The entries in the "Encyclopedia of Plague and Pestilence" are fascinating to browse, but if you are trying to research a particular disease such as cholera, you will be making heavy use of this book's 8-point-type index.
www.amazon.com /exec/obidos/tg/detail/-/0816048932?v=glance   (1165 words)

  
 JYI.org :: Letter to the Editor — Pandemics, Avian Influenza, and Nepal   (Site not responding. Last check: 2007-10-23)
Bird flu would not be the first pandemic to rock the world, either — diseases like plague, small pox, cholera, and Spanish flu have all taken their toll throughout human history.
This disease was called the Antonine Plague, after Marcus Aurelius Antoninus, one of two Roman emperors who died from the disease.
The Bubonic plague then spread through Constantinople, killing ten thousand at its height and eventually ending the lives of 40% of the city's inhabitants.
www.jyi.org /articletools/print.php?id=720   (1113 words)

  
 History of Southern Italy Part Two   (Site not responding. Last check: 2007-10-23)
It is theorized that this disease may have been an especially virulent disease like smallpox and was spread by Roman legionaries returning from the east.
Lasting until 180, this “Antonine Plague” (so-called because it occurred during the reigns of Antoninus Pius and Marcus Aurelius) may have killed from 25 to 35% of the population.
The rule of the Empire is now divided between 2 senior Emperors, the Augusti, one in the east and the other in the west.
www.researchitaly.us /pages/11/index.htm   (3764 words)

  
 Athens plague was typhoid fever.
The plague which struck Athens during the Peloponnesian War was not smallpox after all.
It is also fairly certain that Gregory of Tours description of a plague in Italy and France which he called Variola from the Latin for ‘spotted’ was Smallpox.
For me the question is could the Antonine plague or the Plague of Cyprian have been Smallpox?
majorityrights.com /index.php/weblog/comments/athens_plague_was_typhoid_fever   (808 words)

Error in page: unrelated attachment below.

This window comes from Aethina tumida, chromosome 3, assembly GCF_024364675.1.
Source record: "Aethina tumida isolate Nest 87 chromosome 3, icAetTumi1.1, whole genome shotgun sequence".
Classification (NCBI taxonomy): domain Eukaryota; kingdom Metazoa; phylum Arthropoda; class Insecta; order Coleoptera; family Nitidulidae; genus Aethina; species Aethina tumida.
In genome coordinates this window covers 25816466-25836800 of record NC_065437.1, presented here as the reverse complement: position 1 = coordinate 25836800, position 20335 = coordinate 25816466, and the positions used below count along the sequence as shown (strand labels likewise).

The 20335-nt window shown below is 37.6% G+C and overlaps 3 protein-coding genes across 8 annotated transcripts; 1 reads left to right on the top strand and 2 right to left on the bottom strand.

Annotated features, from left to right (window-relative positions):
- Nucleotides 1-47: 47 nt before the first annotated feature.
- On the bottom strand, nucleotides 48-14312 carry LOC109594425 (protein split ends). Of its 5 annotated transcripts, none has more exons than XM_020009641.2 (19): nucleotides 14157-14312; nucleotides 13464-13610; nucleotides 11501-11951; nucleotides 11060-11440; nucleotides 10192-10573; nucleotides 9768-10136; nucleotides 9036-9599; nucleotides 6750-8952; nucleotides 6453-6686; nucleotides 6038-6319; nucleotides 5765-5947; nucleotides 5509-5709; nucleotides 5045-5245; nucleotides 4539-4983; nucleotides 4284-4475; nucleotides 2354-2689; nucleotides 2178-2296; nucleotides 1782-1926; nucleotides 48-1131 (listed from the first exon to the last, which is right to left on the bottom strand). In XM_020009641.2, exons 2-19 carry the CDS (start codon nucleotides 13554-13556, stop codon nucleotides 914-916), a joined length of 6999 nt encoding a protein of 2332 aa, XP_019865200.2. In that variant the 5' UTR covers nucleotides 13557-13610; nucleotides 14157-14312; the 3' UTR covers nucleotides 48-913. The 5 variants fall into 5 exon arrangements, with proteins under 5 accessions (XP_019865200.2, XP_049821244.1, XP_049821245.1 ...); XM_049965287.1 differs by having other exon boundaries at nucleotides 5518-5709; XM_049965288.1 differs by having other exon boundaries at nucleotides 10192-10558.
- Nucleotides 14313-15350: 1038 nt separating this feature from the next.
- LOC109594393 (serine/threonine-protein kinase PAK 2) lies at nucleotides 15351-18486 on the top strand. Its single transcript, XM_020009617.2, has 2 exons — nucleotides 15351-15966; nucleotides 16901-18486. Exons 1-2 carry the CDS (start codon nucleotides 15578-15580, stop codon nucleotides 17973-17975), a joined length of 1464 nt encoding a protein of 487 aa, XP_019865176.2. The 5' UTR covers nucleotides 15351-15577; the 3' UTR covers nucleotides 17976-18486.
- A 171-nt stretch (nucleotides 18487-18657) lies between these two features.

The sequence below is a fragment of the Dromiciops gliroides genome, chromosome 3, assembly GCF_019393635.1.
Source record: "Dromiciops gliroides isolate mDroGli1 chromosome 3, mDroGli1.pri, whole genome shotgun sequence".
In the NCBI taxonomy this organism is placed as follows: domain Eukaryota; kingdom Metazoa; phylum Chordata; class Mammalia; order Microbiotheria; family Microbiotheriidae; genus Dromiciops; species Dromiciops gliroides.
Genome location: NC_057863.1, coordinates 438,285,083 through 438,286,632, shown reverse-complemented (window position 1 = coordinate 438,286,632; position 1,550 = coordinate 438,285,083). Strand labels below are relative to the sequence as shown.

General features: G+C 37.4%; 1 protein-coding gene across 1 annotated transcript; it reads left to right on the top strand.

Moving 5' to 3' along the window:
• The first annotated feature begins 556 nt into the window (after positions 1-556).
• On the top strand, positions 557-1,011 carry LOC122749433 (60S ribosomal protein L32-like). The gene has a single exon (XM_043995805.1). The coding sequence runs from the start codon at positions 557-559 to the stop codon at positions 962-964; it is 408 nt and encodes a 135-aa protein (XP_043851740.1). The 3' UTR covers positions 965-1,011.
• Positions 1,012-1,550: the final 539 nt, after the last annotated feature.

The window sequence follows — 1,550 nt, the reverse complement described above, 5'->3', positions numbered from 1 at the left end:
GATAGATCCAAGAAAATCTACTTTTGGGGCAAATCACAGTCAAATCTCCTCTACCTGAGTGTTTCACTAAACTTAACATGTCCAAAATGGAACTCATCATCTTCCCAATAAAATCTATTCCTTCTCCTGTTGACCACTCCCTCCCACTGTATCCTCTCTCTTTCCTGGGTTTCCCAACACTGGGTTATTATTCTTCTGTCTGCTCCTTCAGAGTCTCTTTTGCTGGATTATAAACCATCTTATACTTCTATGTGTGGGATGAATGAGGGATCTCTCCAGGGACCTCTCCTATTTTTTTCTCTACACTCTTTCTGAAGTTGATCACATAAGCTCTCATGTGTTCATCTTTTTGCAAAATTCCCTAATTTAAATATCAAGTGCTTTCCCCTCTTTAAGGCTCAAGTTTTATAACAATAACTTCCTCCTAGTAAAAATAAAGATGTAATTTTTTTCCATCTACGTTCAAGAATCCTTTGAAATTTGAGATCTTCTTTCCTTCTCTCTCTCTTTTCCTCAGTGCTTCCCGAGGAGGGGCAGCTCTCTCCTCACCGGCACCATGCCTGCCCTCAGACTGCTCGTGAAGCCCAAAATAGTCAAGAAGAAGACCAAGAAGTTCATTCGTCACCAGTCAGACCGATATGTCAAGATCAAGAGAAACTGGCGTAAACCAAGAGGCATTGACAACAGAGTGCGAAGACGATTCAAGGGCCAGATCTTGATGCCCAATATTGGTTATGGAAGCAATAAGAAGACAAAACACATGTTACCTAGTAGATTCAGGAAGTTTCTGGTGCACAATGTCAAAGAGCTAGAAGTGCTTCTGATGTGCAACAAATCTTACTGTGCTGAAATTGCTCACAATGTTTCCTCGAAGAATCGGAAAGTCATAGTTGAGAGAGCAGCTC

Death on a Grand Scale - MedHunters
The plague killed an estimated 25 to 35% of those in the worst affected parts of the Empire.
Nonetheless, the plague ravaged the cities and the army and probably put an end to Justinian's hopes to reestablish the Roman Empire to its former glory.
The plague is believed to have arisen in Asia and then brought to Europe via the Genoese trading station at Kaffa on the Black Sea.
www.medhunters.com /articles/deathOnAGrandScale.html   (2947 words)

  
 Biographical Info on Marcus Aurelius
The last years of this decade were dominated by efforts to overcome the plague and provide succour to its victims.
Weber, W., "The Antonines," in CAH XI (Cambridge, 1936) 325-92 (a new edition of this volume is expected shortly).
The latter state that the plague was not a decisive event in Roman history (255).
www.ancientworlds.net /aw/Post/141995   (4092 words)

  
 Influenza Pandemic   (Site not responding. Last check: 2007-10-23)
More people died of influenza in a single year than in four-years of the Black Death Bubonic Plague from 1347 to 1351...
Claims that an avian flu pandemic could kill up to 1.6 million Canadians are out of line, says Carolyn Bennett, the minister of state for public health.
Examples include the previously mentioned plague in 430 BCE Greece and the
www.obiecorp.com /Health/health_pandemic.htm   (1035 words)

  
 JAMA -- The Power of Plagues, July 5, 2006, Greenberg 296 (1): 101   (Site not responding. Last check: 2007-10-23)
diseases known to cause plagues, eg, malaria, cholera, smallpox,
Plagues," provides a general introduction to fundamental concepts,
Athens, Roman Fever (malaria), the Antonine Plague, the Cyprian
jama.ama-assn.org /cgi/content/short/296/1/101?rss=1   (143 words)

  
 All Empires History Forum: Why did Rome collapse?
The Roman inflation resulted from the rediculous coining that occured during the 3rd century as general after general usurped the throne and printed out money to fund their campaigns.
Beforehand, the Antonine plague had whiped out a sizeable chunk of the population, resulting in economic collapse.
This couldn't have come at a worse time, for a new round of barbarians were beating on the frontier while the Sassanids introduced themselves in an explosive way.
www.allempires.com /forum/forum_posts.asp?TID=2109&get=last   (483 words)